But Bri­tain ap­peared to have scored a ma­jor con­ces­sion in re­turn, with the deal assert­ing that British cit­i­zens liv­ing and work­ing in EU mem­ber na­tions — as well as EU cit­i­zens liv­ing in Bri­tain — will con­tinue to have rights to live and work with­out visa or pass­port ram­i­fi­ca­tions.

At the same time, one of the most con­tentious is­sues, that of fish­ing rights — specif­i­cally who has ac­cess to U.K. and EU ter­ri­to­rial wa­ters — re­mains un­re­solved. The deal said only that the two sides should “es­tab­lish a new fish­eries agree­ment,” ide­ally by July 1, 2020.

An­other con­tentious is­sue, that of po­ten­tial changes along the bor­der be­tween the north­ern U.K. and Ire­land, which will re­main an EU mem­ber, ap­peared to be re­solved. The deal com­mit­ted Bri­tain and the EU to a so-called “back­stop” so­lu­tion to guar­an­tee the Ire­land-U.K. bor­der re­mains free of cus­toms posts or other ob­sta­cles once Brexit is fully for­mal­ized.

Mrs. May ac­knowl­edged vast po­lit­i­cal and eco­nomic im­pli­ca­tions at play and promised British law­mak­ers will have their say on the deal be­fore Christ­mas, say­ing it “will be one of the most sig­nif­i­cant votes that Par­lia­ment has held for many years.”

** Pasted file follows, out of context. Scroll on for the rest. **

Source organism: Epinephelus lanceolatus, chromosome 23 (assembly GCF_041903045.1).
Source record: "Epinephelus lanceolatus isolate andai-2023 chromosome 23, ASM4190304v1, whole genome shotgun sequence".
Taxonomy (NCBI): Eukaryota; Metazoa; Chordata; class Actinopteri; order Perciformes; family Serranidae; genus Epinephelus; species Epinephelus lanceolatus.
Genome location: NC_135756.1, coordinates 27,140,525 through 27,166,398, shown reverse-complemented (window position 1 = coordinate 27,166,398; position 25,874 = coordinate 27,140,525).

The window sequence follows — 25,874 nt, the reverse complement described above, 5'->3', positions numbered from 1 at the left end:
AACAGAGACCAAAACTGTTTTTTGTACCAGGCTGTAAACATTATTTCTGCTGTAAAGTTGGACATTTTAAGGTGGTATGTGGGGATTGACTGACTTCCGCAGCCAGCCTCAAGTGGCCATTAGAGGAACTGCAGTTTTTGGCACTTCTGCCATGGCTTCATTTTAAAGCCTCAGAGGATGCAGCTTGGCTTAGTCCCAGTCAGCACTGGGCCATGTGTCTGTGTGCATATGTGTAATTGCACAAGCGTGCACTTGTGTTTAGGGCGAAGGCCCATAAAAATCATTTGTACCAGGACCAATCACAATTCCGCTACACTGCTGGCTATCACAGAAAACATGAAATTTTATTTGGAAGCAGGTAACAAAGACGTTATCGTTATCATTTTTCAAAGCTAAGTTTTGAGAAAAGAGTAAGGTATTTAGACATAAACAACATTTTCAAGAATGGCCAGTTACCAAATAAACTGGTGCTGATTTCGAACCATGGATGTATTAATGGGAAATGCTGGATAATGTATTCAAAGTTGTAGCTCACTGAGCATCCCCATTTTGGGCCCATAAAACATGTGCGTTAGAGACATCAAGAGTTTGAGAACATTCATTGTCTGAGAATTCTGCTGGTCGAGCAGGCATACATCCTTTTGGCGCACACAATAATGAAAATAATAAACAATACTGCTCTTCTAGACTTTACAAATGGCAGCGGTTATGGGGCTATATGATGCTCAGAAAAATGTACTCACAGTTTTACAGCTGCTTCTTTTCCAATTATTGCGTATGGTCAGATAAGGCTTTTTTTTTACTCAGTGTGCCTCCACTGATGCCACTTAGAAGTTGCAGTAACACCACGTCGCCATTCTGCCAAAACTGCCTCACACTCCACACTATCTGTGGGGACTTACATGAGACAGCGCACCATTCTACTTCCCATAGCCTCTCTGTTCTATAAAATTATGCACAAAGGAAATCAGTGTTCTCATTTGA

The prime min­is­ter stressed that Par­lia­ment has a duty “to de­liver Brexit,” which British vot­ers de­manded in a na­tion­wide ref­er­en­dum. “The British peo­ple don’t want to spend any more time ar­gu­ing about Brexit,” she said. “They want a good deal done that ful­fills the vote and al­lows us to come to­gether again as a coun­try.”

Still, some ar­gued that the de­vel­op­ments are likely only to lead to par­lia­men­tary grid­lock. “It is true that the British peo­ple mostly don’t want to spend any more time ar­gu­ing about Brexit,” ac­cord­ing to an ed­i­to­rial pub­lished on­line by Bri­tain’s Guardian news­pa­per. “But when leavers and re­main­ers are united only in dis­lik­ing Mrs May’s so­lu­tion, that of­fers no way for­ward.”

EU lead­ers were quick to warn that no bet­ter of­fer is avail­able.